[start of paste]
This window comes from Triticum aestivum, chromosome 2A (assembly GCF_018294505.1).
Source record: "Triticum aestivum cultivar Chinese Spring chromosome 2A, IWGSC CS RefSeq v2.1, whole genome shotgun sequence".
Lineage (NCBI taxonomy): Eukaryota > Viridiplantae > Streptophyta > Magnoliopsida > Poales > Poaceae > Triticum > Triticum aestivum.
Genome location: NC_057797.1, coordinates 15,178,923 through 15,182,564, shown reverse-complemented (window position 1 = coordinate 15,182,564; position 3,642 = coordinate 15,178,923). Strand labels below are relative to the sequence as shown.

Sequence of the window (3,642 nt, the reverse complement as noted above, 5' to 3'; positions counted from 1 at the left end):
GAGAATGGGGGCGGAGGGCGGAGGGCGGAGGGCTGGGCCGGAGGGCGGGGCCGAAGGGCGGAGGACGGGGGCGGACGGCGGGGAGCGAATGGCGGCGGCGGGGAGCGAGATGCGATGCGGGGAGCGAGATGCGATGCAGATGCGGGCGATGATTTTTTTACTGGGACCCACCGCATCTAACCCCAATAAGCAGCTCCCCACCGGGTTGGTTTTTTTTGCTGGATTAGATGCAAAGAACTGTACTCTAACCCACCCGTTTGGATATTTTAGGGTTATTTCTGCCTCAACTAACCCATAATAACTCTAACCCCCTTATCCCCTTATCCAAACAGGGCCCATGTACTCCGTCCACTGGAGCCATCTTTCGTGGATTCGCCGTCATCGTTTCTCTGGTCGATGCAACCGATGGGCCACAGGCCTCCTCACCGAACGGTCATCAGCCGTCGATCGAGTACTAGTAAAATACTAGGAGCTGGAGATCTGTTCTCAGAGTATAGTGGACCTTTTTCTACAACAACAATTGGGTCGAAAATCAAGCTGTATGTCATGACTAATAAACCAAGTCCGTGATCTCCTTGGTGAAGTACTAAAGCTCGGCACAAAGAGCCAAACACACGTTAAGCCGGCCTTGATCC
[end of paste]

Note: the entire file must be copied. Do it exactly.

This window comes from Triticum aestivum, chromosome 2A (assembly GCF_018294505.1).
Source record: "Triticum aestivum cultivar Chinese Spring chromosome 2A, IWGSC CS RefSeq v2.1, whole genome shotgun sequence".
Lineage (NCBI taxonomy): Eukaryota > Viridiplantae > Streptophyta > Magnoliopsida > Poales > Poaceae > Triticum > Triticum aestivum.
Genome location: NC_057797.1, coordinates 15,178,923 through 15,182,564, shown reverse-complemented (window position 1 = coordinate 15,182,564; position 3,642 = coordinate 15,178,923). Strand labels below are relative to the sequence as shown.

Sequence of the window (3,642 nt, the reverse complement as noted above, 5' to 3'; positions counted from 1 at the left end):
GAGAATGGGGGCGGAGGGCGGAGGGCGGAGGGCTGGGCCGGAGGGCGGGGCCGAAGGGCGGAGGACGGGGGCGGACGGCGGGGAGCGAATGGCGGCGGCGGGGAGCGAGATGCGATGCGGGGAGCGAGATGCGATGCAGATGCGGGCGATGATTTTTTTACTGGGACCCACCGCATCTAACCCCAATAAGCAGCTCCCCACCGGGTTGGTTTTTTTTGCTGGATTAGATGCAAAGAACTGTACTCTAACCCACCCGTTTGGATATTTTAGGGTTATTTCTGCCTCAACTAACCCATAATAACTCTAACCCCCTTATCCCCTTATCCAAACAGGGCCCATGTACTCCGTCCACTGGAGCCATCTTTCGTGGATTCGCCGTCATCGTTTCTCTGGTCGATGCAACCGATGGGCCACAGGCCTCCTCACCGAACGGTCATCAGCCGTCGATCGAGTACTAGTAAAATACTAGGAGCTGGAGATCTGTTCTCAGAGTATAGTGGACCTTTTTCTACAACAACAATTGGGTCGAAAATCAAGCTGTATGTCATGACTAATAAACCAAGTCCGTGATCTCCTTGGTGAAGTACTAAAGCTCGGCACAAAGAGCCAAACACACGTTAAGCCGGCCTTGATCC